New Jersey Citizens Battle Modern Day Slavery

Human trafficking, the modern version of slavery, is a worldwide problem and is likely as close as the teenage girl who fled her suburban Morris County home and was lured into a life of prostitution or the Central American day laborer who fears he’ll be deported if  he demands fair wages at his area job.

“It’s such a hidden crime,” said Susan Neigher, a member of the N.J. Coalition Against Human Trafficking. “It involves coercion and forced labor. We see it in sweat shops, in hair salons, domestic workers, landscaping, prostitution. It could just as easily be Chester or Mendham.”

Neigher joined hundreds of others at a rally commemorating national and state Human Trafficking Awareness Day on January 11 at the Statehouse in Trenton. One mother cried as she told about how her daughter had been enslaved by a pimp for two years after he lured her to dinner and a phony party from her college campus before virtually imprisoning her and forcing her to prostitute herself for him.

Elie Honig, the deputy director of the N.J. Division of Criminal Justice, described a case concerning the abduction and drugging of boys as young as 11, for forced prostitution.  Assemblywoman Valerie Vainieri Huttle, D-Bergen, prime sponsor of the proposed Human Trafficking Prevention, Protection and Treatment Act,  said the U.S. is the most common destination of trafficking victims worldwide and that in New Jersey, the average age of a trafficking victim is 12, and some are as young as 9.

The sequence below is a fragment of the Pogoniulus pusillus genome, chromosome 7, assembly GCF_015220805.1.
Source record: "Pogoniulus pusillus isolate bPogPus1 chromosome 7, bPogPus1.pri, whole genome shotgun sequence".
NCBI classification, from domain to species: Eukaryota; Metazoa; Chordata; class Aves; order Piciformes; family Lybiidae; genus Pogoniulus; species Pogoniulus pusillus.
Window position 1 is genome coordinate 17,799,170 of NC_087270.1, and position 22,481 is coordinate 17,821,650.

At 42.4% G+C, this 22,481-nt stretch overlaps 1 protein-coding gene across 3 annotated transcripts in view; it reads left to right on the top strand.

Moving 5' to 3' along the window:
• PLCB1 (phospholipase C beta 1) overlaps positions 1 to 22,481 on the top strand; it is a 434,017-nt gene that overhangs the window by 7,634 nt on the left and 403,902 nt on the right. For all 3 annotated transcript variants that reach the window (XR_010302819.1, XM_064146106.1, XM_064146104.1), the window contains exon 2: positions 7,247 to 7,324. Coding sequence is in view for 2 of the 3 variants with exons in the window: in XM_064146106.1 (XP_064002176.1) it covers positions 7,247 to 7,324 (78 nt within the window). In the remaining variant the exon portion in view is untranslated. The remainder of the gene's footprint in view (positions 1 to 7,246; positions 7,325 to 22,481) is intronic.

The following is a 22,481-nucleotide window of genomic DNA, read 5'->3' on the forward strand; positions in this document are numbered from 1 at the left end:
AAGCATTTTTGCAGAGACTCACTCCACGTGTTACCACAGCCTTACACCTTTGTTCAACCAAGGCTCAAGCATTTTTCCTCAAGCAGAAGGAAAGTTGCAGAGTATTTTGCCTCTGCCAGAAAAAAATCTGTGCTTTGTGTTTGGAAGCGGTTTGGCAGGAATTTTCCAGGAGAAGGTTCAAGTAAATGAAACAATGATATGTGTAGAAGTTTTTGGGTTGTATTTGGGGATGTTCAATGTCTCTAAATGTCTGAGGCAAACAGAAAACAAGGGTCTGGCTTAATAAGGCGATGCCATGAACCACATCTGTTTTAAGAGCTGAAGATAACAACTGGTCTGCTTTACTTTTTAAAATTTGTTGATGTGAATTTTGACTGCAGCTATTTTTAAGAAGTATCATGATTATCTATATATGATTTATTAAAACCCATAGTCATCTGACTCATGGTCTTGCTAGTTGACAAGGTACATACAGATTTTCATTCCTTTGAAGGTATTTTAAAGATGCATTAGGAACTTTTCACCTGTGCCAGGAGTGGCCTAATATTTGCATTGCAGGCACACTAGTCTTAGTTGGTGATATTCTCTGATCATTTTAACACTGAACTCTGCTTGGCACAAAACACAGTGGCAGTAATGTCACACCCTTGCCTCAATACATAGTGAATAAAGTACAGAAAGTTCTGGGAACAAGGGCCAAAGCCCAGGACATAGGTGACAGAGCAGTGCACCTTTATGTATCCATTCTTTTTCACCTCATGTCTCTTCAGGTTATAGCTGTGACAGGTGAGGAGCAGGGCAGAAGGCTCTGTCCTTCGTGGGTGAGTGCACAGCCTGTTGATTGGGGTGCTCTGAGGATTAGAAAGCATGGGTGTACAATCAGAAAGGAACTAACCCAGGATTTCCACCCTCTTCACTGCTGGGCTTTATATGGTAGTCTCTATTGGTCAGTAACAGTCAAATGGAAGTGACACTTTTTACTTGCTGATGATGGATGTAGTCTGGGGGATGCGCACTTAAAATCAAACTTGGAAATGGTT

Huttle said her proposed bill would “make our state a leader in the fight against human trafficking and a role model for other states.” Senator Tom Kean Jr. R-Union, a cosponsor of a companion bill in the Senate, said the bills would make the state “a beacon to the world.”

Learn more at Phil Garber’s Observer-Tribune article: Chester Township woman helps battle modern-day slavery.

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